Saturday, April 26, 2008

biblical criticism

Title page of Richard Simon’s “Critical History” (1685), an early work of biblical criticism.Biblical criticism is a form of Historical Criticism that seeks to analyze the Bible through asking certain questions of the text, such as: Who wrote it? When was it written? To whom was it written? Why was it written? What was the historical, geographical, and cultural setting of the text? How well preserved is the original text? How unified is the text? What sources were used by the author? How was the text transmitted over time? What is the text's genre and from what sociologial setting is it derived? When and how did it come to become part of the Bible?

Biblical criticism is "the study and investigation of biblical writings that seeks to make discerning and discriminating judgments about these writings." It asks when and where a particular text originated, how, why, by whom, for whom, and in what circumstances it was produced, what influences were at work in its production, what sources were used in its composition, and the message it was intended to convey. It also addresses the physical text, including the meaning of the words and the way in which they are used, its preservation, history, and integrity. Biblical criticism draws upon a wide range of scholarly disciplines, including linguistics, archaeology, anthropology, folklore, oral tradition studies, and historical and religious studies.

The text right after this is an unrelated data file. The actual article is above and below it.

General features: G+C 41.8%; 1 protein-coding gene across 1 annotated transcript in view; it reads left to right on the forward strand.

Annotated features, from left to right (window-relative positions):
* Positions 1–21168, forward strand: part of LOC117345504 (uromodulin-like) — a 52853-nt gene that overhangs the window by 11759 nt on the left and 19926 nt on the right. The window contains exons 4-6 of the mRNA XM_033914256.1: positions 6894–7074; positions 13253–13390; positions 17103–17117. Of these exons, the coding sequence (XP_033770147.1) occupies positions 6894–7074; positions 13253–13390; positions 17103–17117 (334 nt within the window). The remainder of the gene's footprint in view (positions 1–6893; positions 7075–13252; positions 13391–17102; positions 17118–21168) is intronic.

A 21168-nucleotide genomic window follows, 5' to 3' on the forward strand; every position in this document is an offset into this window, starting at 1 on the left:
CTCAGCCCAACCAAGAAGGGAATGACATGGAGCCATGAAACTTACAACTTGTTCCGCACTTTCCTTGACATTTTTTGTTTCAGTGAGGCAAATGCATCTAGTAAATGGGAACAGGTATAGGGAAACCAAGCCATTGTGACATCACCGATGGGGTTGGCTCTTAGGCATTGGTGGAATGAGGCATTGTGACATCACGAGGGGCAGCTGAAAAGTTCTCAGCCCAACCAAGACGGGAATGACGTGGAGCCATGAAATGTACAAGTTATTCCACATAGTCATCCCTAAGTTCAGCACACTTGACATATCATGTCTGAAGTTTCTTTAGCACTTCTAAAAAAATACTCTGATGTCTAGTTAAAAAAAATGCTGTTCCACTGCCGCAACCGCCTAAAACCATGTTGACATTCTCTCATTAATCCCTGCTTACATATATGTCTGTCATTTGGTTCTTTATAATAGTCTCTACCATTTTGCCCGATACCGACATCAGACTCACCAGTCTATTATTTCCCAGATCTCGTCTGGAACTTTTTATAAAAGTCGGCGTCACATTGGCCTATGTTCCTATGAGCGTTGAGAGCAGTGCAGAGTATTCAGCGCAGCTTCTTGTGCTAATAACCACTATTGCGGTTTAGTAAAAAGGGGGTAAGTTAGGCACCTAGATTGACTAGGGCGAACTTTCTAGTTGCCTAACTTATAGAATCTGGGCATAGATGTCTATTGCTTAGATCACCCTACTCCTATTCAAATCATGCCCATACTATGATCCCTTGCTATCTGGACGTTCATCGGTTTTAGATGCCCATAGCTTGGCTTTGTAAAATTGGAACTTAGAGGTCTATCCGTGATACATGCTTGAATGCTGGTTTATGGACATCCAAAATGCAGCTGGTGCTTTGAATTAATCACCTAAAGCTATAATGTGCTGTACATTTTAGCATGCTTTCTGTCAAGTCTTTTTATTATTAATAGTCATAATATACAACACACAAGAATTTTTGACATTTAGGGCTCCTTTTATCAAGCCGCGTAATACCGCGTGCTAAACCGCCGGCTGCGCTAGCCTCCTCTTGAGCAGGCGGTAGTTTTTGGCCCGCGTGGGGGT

Biblical criticism, defined as the treatment of biblical texts as natural rather than supernatural artifacts, grew out of the rationalism of the 17th and 18th centuries. It can be broadly divided between the higher Criticism (the term is perhaps a little old-fashioned today), which is the study of biblical texts to discover their composition, history, and meaning, and textual criticism, which is the close examination of the text to establish variant and original readings. Contemporary criticism has seen the rise of new perspectives which draw on literary and multidisciplinary sociological approaches to address the meaning(s) of texts and the wider world in which they were conceived.


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